More Memories

I’ve written about my cleaning out my mom’s house.  It has not been easy.  Everything in the house is stuff I remember as a child…and I’m having to get rid of a lot of it.  I’m glad this is not my childhood home.

My friends have been wonderful.  They, and their adult children, have taken a lot of the stuff to blend into their own homes.  Like us, they have gotten rid of a lot of really cheap stuff (pressed wood covered with wood grain paper) and replaced it with the oak, maple, cherry wood furniture from my parents’ house.  I consider them family by choice, so this is a perfect way to take care of my “problem”.

Some things are so sentimental that I must get rid of them.

For instance.  In an old military footlocker was a crocheted afghan.  After I recovered from the  shock of finding it, I showed it to my mother in law.  She said it was obvious someone had put their very best effort into it as there was not a thread loose or out of place.  The afghan was crocheted in 1983 by my elderly neighbor as a wedding present for my fiancee and I.  Plans were changed and the afghan went from being a wedding present to being used during my fiancee’s “journey” through hospice care.

 

The other thing I found was a slide photograph taken in April, 1983.  In the image, an old lady is standing and leaning against her walker.  She has her hands outstretched and is putting something into the cupped hands of a young man that is standing in front of her.  The young man has a surprised look on his face.  Standing next to the young man is a young woman that looks like she’s about to cry.

The old woman is my then widowed 95 year old grandmother.  I am the young man and the young woman is my brand new fiancee.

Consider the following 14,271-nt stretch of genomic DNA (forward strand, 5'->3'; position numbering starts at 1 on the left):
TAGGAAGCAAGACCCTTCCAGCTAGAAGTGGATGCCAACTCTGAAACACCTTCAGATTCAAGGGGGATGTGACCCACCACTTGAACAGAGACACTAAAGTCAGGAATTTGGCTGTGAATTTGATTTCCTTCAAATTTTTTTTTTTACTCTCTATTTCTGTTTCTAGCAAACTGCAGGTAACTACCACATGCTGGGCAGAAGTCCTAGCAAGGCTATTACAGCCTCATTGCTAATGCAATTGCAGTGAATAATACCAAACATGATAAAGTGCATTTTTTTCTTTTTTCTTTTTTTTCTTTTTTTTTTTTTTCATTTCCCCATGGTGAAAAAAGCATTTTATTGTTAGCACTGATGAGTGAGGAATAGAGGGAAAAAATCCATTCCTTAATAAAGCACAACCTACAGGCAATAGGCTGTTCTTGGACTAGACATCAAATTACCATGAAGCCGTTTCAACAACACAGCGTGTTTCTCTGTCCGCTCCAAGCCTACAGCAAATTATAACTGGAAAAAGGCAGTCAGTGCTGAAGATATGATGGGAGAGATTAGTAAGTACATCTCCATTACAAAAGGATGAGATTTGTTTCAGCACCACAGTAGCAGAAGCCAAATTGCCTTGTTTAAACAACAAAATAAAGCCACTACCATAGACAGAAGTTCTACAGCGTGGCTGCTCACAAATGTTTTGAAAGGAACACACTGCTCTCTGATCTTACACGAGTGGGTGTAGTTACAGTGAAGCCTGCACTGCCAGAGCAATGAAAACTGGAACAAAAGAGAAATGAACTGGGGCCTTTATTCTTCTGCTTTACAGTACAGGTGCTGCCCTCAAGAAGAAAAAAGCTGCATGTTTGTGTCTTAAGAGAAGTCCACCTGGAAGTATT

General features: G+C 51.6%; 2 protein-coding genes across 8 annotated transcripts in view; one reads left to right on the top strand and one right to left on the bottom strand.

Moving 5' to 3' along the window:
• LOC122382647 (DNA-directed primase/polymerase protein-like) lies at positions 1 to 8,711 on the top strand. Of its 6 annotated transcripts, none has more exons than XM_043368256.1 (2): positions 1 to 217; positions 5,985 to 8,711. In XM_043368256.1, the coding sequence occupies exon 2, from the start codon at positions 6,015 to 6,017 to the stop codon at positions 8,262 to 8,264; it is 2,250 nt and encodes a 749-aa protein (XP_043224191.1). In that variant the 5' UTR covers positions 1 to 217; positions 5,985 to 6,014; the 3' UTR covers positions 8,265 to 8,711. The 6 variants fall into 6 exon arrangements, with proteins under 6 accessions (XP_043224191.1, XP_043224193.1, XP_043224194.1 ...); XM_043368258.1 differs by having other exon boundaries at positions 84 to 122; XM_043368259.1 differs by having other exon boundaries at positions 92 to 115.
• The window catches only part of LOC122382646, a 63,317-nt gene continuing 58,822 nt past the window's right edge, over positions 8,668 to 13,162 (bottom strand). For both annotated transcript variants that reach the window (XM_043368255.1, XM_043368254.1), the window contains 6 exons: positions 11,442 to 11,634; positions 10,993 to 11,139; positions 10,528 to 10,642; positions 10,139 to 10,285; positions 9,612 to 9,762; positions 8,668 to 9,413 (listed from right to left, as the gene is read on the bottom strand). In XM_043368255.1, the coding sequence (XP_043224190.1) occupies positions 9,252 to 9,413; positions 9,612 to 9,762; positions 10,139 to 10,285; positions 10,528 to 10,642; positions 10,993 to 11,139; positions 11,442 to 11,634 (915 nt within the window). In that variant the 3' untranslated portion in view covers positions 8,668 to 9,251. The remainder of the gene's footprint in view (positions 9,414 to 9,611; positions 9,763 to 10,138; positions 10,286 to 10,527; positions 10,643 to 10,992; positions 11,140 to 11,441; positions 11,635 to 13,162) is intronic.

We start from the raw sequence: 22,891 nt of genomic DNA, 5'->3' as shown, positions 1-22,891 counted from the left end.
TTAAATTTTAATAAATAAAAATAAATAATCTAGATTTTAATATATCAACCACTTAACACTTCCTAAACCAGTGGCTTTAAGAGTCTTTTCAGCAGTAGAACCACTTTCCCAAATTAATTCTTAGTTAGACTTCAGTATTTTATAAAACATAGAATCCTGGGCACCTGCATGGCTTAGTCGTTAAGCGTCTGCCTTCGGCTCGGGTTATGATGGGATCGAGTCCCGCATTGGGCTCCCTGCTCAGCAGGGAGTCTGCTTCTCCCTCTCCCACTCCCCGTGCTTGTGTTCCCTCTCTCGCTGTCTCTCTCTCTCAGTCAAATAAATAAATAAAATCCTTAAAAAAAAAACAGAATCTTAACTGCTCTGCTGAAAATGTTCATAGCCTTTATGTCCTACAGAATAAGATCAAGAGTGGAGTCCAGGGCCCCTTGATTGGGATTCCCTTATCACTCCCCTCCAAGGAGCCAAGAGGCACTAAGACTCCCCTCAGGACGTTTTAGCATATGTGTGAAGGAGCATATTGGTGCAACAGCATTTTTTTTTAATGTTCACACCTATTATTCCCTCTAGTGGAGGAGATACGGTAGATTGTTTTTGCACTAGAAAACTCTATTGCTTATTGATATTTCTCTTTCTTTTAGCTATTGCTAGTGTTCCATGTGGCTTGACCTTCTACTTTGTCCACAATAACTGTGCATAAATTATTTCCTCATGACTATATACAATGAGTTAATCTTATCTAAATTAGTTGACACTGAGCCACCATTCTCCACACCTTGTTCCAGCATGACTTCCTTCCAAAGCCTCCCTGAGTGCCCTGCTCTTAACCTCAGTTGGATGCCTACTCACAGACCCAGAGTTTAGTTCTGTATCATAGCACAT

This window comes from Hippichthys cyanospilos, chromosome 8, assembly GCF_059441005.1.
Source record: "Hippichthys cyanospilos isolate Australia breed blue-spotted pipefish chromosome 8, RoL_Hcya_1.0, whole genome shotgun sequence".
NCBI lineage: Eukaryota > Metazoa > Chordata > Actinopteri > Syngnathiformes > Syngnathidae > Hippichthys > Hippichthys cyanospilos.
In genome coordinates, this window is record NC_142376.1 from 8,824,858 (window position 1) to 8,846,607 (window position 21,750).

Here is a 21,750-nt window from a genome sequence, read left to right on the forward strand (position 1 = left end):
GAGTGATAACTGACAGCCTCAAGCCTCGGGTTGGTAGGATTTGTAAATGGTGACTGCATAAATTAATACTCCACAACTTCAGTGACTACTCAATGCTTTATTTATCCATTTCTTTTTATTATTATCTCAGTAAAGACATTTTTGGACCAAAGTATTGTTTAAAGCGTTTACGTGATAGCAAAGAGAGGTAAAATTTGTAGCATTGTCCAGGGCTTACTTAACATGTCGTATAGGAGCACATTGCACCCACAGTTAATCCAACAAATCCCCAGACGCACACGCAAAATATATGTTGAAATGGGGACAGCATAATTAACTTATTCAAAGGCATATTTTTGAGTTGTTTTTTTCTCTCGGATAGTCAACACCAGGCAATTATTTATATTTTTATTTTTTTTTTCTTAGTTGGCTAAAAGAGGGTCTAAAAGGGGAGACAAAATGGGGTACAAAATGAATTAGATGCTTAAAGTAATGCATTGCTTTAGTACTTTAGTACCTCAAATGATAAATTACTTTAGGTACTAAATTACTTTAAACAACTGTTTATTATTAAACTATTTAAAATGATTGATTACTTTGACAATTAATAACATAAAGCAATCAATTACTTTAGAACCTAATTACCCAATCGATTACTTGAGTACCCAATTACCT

It was Easter Sunday, 1983 and the two of us had invited our parents to Easter dinner so we could tell them of our plans to get married.  When things settled down after our announcement, my grandmother got my attention.

Grandmother.  “She doesn’t have a ring.  She needs a ring.”

Me.  “I know.  She was accepted to medical school and we decided to skip the ring and save the money to pay for tuition.”

Grandmother, removing her wedding and engagement rings from her finger and my grandfather’s wedding ring from her thumb.   “She *NEEDS* a ring.  Here.  You need these more than I do.  Please.  Take them.”

I will keep the slide photograph.  It doesn’t take up much room and can easily be stored in a shoe box with other photographs.  My mother in law is going to take the afghan.  As beautiful as it is, there is no way I could look at it every day….plus I don’t want to make my wife compete with a ghost.

Some people say that is a different chapter in my life. It is really more of a different book.  Book 1 and Book 2.  Book 1 has “The End” written in it and most of the time stays on the shelf.  Book 2 is on the coffee table and is read/written in on a daily basis.